In Missouri, however, it hasn’t been so simple. Since late 2020 Governor Mike Parson has taken a case-by-case approach, commuting the sentences of 15 drug offenders, including several serving more than a decade on cannabis-related crimes.
England concedes that cannabis legalization may make some people wealthy — maybe even himself.
But that’s not enough.
“We have to think about more than ourselves,” he says. “Prisoners are those who are most impacted.”
Two proposed November ballot initiatives, Legal Missouri and Fair Access Missouri, each would legalize recreational marijuana here, and are currently collecting signatures. Both also seek to expunge more cannabis convictions.
Legal Missouri piggybacks on the successful medical marijuana initiative that passed in 2018. It has an “automatic expungement” provision, and a system for current offenders to petition for their release. Those convicted of possessing more than three pounds of marijuana would have to serve out their terms.
Its competitor, Fair Access Missouri, offers an alternative to the “entrenched monopoly” of the current medical cannabis industry. It creates an expungement program and declares any state law criminalizing possession of marijuana below twice the legal limit “null and void,” except in cases of a person under 21.
England takes issue with both initiatives, as they retain measures of prohibition and, as he sees it, continue placing faith in the same prosecutors and judges who have sentenced Black marijuana users in the past.
“Sometimes no move is a good move, you know? Why support these at all?” he muses. “If the initiative is a step forward, but it’s at the expense of those that are still in jail, or those that could still be incriminated for the plant — is it worth that step?”
Chef Priscilla Burrell’s cheesecake, served on a small golden tray, is still oven warm when I take the first bite. The cinnamon and apple toppings seem to melt into the fluffy crust.
Oh, and it’s got 10 milligrams of THC.
The 38-year-old East St. Louis native moved back to St. Louis at the beginning of the pandemic. A trained chef, she’d spent several years in Atlanta, working a variety of jobs outside the food industry, including at a carpet cleaning business and delivering packages.
“For a long time, I never wanted to turn cooking into a career because it’s my peace and my disconnect from the world,” she says. “But it just kind of kept tugging at me.”
Her chef’s journey into cannabis started with Rice Krispies Treats. Then brownies. She read Cannabis Cuisine by Andrea Drummer, the California chef who opened America’s first restaurant selling cannabis on site for pairing with meals.
And then Burrell began experimenting.
“I started taking my own spin on her recipes,” she says. “I went for my everyday baking stuff, cheesecakes and peach cobblers. Then I kind of ventured off to the savory side, meals like chicken and crab cakes.”
She hosted fifteen friends for a meal in May 2019. It went well, and then on April 20 last year she put on a brunch with cannabis-infused French toast, shrimp, grits and a fresh pasta station.
Burrell also plays hostess at her parties, guiding diners through their cannabis experiences.
“If you get too high,” she says, “we keep CBD on hand to bring you back down to a more reasonable level.”
Yet Missouri’s cannabis laws don’t cover, or allow, for customers to dine on freshly made cannabis-infused food. In fact, “infused products” –— from cookies to gummies to chocolate bars — must be prepackaged in strictly regulated facilities. (They also must be “geometric shapes, including, but not limited to, circles, squares, rectangles, and triangles,” according to 2020 legislation.)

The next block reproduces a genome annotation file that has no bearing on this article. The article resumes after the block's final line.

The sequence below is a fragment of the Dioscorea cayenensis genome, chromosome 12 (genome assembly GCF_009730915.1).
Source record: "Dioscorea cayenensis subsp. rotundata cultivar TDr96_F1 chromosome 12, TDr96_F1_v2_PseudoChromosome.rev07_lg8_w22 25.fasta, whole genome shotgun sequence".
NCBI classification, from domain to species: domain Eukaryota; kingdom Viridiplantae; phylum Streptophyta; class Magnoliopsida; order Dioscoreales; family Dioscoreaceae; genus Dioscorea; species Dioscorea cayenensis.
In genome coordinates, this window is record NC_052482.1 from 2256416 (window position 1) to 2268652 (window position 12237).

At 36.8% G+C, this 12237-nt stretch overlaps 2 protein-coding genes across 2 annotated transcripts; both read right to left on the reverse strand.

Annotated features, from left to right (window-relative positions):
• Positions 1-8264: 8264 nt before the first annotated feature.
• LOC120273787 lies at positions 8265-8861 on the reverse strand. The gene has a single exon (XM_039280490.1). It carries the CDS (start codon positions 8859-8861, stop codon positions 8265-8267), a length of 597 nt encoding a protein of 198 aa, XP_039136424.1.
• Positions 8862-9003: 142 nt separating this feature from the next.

While CBD has found its way into beer and seltzer, cannabis cuisine remains the domain of private chefs like Burrell. Her dream — a physical bistro or bakery where she could have full control over THC-infused cuisine — doesn’t exist anywhere in the U.S., including the eighteen states that have legalized marijuana.
“The industry just kind of left out the culinary side,” Burrell says. “I feel stuck.”
Yet with Pricise Dining, the catering company she founded in Atlanta in 2019, she’s been able to infuse savory courses into decidedly non-geometric servings of seafood, poultry and pastries.
And she’s in good company. While the field of cannabis cuisine still exists in a legal gray area, some of its trailblazers are Black chefs and business owners. Along with Andrea Drummer, the Black-owned Canna Cafe in Chicago might be the closest thing to a full cannabis restaurant in the country, with fresh wings, burgers and fries served with 100 or so milligrams of Delta-8 THC, which has a stronger effect than CBD but is not regulated under Illinois law. Another inspiration for Burrell is celebrity chef Nikki Stewart, who has combined cannabis-infused meals with entertainment to create a touring production of high culture and hot beats.
Those success stories keep Burrell going. She can see herself opening a bakery in Illinois, or selling snickerdoodles and brownies to Missouri dispensaries. She still dreams of a cannabis bistro or diner. But after her travels to places like Las Vegas and New York — where chefs can obtain micro-licenses to supply dispensaries — she’s less sure about where it will be.
“My vision is already happening,” she observes. “Out there.”
For now, Burrell is focusing on private cannabis dinner parties. Her most recent offering, a charcuterie box for Valentine’s Day, includes a strawberry cheesecake.
In the kitchen, she parcels out cannabis budder that she’s molded into sticks for precise measurements. She adds her “canna sugar,” while more THC is infused into the crust. Step by step, she adds the cream cheese, sour cream, vanilla and lemon. Out of the oven, she checks the cheesecake to make sure it’s done, noting its “good cheesecake jiggles.”
She’s still experimenting.
“A lot of my customers went on diets for the new year, and I’m actually working on some new sugar-free recipes,” she says. “I’m going to test out some stuff over the next couple weeks.”
She adds, “I just know there’s a demand for it.”
Email the author at [email protected]